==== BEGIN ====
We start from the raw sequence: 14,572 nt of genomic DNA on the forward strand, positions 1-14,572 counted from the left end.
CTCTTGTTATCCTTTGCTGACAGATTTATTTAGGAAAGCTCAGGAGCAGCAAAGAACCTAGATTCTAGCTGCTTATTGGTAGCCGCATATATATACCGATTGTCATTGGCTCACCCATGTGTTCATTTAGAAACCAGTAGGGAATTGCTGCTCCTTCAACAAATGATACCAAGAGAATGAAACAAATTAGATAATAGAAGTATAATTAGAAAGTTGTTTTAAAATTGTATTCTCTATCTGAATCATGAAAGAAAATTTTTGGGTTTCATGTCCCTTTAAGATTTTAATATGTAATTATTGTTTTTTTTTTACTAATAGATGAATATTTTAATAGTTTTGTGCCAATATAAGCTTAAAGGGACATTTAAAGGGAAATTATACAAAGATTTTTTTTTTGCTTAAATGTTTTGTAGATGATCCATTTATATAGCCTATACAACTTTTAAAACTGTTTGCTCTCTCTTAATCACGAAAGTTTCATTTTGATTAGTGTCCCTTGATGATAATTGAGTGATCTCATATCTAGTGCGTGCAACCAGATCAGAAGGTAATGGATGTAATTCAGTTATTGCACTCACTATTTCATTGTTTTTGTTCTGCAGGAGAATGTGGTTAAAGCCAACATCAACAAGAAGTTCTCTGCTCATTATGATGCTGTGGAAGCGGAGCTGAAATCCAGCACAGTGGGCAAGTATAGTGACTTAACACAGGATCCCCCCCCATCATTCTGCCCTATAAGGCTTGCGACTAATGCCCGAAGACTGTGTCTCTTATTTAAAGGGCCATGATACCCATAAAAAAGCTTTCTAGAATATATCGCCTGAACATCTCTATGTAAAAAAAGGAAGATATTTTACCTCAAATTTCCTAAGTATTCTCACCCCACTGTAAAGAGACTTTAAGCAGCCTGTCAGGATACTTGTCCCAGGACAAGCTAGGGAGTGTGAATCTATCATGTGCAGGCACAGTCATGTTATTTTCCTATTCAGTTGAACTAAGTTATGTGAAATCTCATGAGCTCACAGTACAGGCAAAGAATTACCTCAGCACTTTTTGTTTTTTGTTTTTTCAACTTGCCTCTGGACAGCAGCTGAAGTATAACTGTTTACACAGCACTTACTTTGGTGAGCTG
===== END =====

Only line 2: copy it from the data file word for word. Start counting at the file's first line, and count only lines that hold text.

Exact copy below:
CTCTTGTTATCCTTTGCTGACAGATTTATTTAGGAAAGCTCAGGAGCAGCAAAGAACCTAGATTCTAGCTGCTTATTGGTAGCCGCATATATATACCGATTGTCATTGGCTCACCCATGTGTTCATTTAGAAACCAGTAGGGAATTGCTGCTCCTTCAACAAATGATACCAAGAGAATGAAACAAATTAGATAATAGAAGTATAATTAGAAAGTTGTTTTAAAATTGTATTCTCTATCTGAATCATGAAAGAAAATTTTTGGGTTTCATGTCCCTTTAAGATTTTAATATGTAATTATTGTTTTTTTTTTACTAATAGATGAATATTTTAATAGTTTTGTGCCAATATAAGCTTAAAGGGACATTTAAAGGGAAATTATACAAAGATTTTTTTTTTGCTTAAATGTTTTGTAGATGATCCATTTATATAGCCTATACAACTTTTAAAACTGTTTGCTCTCTCTTAATCACGAAAGTTTCATTTTGATTAGTGTCCCTTGATGATAATTGAGTGATCTCATATCTAGTGCGTGCAACCAGATCAGAAGGTAATGGATGTAATTCAGTTATTGCACTCACTATTTCATTGTTTTTGTTCTGCAGGAGAATGTGGTTAAAGCCAACATCAACAAGAAGTTCTCTGCTCATTATGATGCTGTGGAAGCGGAGCTGAAATCCAGCACAGTGGGCAAGTATAGTGACTTAACACAGGATCCCCCCCCATCATTCTGCCCTATAAGGCTTGCGACTAATGCCCGAAGACTGTGTCTCTTATTTAAAGGGCCATGATACCCATAAAAAAGCTTTCTAGAATATATCGCCTGAACATCTCTATGTAAAAAAAGGAAGATATTTTACCTCAAATTTCCTAAGTATTCTCACCCCACTGTAAAGAGACTTTAAGCAGCCTGTCAGGATACTTGTCCCAGGACAAGCTAGGGAGTGTGAATCTATCATGTGCAGGCACAGTCATGTTATTTTCCTATTCAGTTGAACTAAGTTATGTGAAATCTCATGAGCTCACAGTACAGGCAAAGAATTACCTCAGCACTTTTTGTTTTTTGTTTTTTCAACTTGCCTCTGGACAGCAGCTGAAGTATAACTGTTTACACAGCACTTACTTTGGTGAGCTG